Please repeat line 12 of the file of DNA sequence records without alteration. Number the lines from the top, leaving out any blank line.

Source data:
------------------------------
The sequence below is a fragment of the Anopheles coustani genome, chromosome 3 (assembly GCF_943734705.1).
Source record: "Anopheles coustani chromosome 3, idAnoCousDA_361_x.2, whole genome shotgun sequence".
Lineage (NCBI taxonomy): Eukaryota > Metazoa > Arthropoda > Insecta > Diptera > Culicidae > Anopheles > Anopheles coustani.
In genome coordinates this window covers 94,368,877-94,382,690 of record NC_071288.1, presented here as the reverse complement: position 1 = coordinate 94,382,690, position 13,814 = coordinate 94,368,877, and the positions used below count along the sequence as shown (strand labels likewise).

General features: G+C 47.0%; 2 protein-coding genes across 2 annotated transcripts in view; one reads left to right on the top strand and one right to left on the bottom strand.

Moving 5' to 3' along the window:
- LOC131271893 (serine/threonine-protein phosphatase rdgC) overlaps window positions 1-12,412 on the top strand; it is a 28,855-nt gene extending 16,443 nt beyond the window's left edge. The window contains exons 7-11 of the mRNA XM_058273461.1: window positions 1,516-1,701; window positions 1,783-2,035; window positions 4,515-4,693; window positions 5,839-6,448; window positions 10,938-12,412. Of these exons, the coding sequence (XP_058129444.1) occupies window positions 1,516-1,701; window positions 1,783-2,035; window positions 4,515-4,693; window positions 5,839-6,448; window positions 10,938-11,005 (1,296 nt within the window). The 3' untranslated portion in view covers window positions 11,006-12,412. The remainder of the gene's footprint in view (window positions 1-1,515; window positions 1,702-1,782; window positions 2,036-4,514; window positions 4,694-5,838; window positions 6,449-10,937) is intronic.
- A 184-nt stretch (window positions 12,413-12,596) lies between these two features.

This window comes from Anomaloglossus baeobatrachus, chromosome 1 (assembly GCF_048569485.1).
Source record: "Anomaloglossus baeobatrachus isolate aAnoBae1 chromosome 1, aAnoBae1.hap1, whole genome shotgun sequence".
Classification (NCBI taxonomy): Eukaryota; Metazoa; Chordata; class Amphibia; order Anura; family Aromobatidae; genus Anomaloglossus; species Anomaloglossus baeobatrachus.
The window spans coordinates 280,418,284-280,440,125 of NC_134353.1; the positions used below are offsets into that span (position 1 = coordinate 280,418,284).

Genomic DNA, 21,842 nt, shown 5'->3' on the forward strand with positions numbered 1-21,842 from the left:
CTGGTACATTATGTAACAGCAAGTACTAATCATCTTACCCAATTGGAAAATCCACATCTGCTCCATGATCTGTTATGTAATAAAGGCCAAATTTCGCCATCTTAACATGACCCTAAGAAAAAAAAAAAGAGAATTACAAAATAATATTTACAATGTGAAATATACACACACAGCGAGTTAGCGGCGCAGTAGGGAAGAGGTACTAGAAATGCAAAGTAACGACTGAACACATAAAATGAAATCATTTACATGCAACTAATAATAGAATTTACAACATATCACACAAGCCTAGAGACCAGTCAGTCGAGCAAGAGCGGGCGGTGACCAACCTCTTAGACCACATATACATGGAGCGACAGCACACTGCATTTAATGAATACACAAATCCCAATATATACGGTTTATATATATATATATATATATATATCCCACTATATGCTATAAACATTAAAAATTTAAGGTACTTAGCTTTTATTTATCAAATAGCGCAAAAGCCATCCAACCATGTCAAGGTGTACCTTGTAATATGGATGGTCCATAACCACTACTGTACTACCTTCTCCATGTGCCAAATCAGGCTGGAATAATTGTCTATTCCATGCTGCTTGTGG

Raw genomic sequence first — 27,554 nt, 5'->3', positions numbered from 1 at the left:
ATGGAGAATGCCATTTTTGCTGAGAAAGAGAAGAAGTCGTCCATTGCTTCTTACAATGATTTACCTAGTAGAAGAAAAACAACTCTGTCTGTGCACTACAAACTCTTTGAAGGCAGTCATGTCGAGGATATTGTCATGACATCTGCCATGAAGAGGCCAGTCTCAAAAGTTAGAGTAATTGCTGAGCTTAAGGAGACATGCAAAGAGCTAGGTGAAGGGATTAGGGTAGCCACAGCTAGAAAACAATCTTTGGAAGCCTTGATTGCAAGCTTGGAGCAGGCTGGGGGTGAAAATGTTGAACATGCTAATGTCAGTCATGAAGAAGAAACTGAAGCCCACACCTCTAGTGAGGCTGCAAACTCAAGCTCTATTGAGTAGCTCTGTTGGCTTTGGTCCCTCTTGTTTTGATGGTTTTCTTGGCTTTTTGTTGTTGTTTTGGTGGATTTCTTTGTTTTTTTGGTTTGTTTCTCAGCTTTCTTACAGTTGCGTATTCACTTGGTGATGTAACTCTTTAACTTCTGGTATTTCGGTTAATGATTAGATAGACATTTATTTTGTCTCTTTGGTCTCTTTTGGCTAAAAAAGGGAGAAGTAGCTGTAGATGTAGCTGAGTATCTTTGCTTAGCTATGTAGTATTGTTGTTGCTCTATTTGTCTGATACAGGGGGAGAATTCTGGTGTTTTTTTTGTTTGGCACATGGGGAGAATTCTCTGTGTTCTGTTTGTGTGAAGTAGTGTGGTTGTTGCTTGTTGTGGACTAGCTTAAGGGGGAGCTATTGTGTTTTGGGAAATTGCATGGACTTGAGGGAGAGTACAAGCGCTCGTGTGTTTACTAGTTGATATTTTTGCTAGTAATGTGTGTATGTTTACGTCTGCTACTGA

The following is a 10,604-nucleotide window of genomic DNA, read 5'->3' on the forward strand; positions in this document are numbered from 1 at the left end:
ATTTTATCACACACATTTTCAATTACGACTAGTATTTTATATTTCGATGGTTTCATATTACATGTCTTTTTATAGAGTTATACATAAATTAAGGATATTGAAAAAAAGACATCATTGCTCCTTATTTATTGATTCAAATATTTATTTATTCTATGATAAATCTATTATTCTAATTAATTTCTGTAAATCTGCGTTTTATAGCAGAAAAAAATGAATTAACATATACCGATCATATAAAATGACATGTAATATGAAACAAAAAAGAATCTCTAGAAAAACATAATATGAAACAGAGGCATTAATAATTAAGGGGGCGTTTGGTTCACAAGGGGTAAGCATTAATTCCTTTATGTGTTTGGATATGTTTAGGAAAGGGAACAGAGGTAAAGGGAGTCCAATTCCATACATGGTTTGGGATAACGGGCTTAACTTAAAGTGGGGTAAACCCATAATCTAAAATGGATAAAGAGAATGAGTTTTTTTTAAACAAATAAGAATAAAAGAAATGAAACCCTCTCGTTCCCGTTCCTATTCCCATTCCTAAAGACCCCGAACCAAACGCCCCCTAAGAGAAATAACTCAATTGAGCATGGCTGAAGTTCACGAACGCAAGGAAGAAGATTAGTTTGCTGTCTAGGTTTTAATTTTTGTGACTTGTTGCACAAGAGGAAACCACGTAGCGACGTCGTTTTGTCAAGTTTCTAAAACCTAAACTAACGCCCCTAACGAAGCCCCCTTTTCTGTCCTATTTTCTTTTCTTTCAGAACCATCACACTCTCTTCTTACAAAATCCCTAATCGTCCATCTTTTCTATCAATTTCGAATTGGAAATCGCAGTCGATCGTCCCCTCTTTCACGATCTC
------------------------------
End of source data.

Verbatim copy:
The window spans coordinates 280,418,284-280,440,125 of NC_134353.1; the positions used below are offsets into that span (position 1 = coordinate 280,418,284).